Prior to the year 2000, the Baptist Principle relating to congregationalism read as follows;
The Principle of CONGREGATIONAL CHURCH GOVERNMENT, namely, that a constituted church meeting is, under the Lordship of Jesus Christ, the highest court of authority for the local church; and that each individual member has the inalienable right and responsibility to participate fully in the life and government of the church, including the appointment of its leaders.Directory, Policies and Statistics Handbook, 1999-2000
At the Baptist Union Assembly held in Krugersdorp, the principle of Congregational Church Government was discussed and modified to read as follows;
The CONGREGATIONAL PRINCIPLE, namely that each member has the privilege and responsibility to use his/her gifts and abilities to participate fully in the life of the church. We recognise that God gifts His Church with Overseers (who are called Pastors or Elders) whose primary function is to lead in a spirit of servanthood, to equip and provide spiritual oversight, and Deacons whose primary function is to facilitate the smooth functioning of the Church. This principle further recognises that each member should participate in the appointment of the church’s leaders, and that a constituted church meeting, subject to the direct Lordship of Jesus Christ and the authority of Scripture, is the highest court of authority for the local church.Directory, Policies and Statistics Handbook 2016-2017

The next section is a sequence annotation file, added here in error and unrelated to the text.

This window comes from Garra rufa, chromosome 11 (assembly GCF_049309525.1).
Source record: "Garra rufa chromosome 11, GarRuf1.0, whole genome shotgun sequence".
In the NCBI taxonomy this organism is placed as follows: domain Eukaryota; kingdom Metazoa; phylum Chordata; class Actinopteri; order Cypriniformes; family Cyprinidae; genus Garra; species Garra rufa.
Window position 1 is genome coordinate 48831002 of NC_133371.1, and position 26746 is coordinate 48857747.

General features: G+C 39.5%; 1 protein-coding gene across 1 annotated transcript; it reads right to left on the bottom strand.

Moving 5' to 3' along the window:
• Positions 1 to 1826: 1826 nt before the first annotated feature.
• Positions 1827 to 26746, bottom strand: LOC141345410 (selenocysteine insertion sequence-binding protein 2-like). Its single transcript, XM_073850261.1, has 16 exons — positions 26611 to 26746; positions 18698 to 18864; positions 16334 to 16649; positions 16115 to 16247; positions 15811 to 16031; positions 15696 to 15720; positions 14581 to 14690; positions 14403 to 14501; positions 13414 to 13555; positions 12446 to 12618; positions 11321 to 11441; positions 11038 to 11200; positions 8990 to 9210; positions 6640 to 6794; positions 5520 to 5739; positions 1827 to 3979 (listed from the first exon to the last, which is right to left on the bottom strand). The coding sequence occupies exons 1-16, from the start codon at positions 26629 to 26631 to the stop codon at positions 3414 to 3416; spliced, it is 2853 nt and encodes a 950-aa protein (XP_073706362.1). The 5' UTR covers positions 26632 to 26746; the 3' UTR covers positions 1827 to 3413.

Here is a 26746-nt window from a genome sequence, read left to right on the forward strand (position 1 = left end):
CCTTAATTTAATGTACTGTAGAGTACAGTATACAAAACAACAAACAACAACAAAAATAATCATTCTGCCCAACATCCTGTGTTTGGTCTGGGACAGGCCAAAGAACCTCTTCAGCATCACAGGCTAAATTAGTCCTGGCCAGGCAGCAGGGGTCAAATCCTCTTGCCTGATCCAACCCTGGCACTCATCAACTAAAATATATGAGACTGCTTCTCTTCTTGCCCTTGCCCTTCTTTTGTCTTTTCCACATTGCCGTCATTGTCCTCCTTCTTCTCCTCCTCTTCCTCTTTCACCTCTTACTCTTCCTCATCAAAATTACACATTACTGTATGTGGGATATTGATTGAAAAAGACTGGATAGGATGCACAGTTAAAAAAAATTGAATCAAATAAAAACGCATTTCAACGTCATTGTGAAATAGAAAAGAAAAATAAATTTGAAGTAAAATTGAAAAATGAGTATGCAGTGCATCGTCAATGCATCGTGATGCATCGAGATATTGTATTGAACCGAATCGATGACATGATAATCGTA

By comparing the two statements, one will readily notice that the major change is the clarification regarding the role of elders and deacons. That is, that both the biblical offices of elder and deacon are included for the first time and that each is broadly clarified and perhaps more importantly, distinguished one from the other. Dr. G. C. “Piff” Pereira notes that “this clarification was certainly necessary because the old statement was open to gross misapplication of the true Scriptural understanding of the Principle.” He adds, that the new statement “has gone a long way to clarify the true and underlying understanding of the pre-2000 statement.”
I assume that this clarification had been blurred by a long history of having both the pastor (typically only one) and deacons operate constitutionally as “the executive” of the local church as if they have the same function. Pereira records another reason, “we agree that the Principle of Congregational Church Government has been both misunderstood and misapplied. Its application in our churches amounted to what is really unbiblical. In the name of this principle it often created the feeling with unspiritual people that they are the Pastor’s employer and therefore his boss… True, he is their servant; only because he wants to be, not because he is made such by “bosses.”
It is also interesting to note that the words “function” and “functioning” appear three times in the new statement and not once in the old one. Clearly this was necessary clarification and a necessary distinction.
At the same time, two aspects were retained and indicate their critical importance for Baptists; the fact that, under the Lordship of Jesus Christ, the “constituted church meeting is the highest court of authority for the local church,” and the fact that “each individual member has the inalienable right and responsibility to participate fully in the life and government of the church, including the appointment of its leaders.” These two aspects are at the very core of congregationalism and without these, a church cannot be said to be congregational.
Pereira G.D. undated The Role of the Leader in the Context of Congregationalism. Baptist Principles & History (2017), 96-105. Johannesburg, The Baptist College of Southern Africa.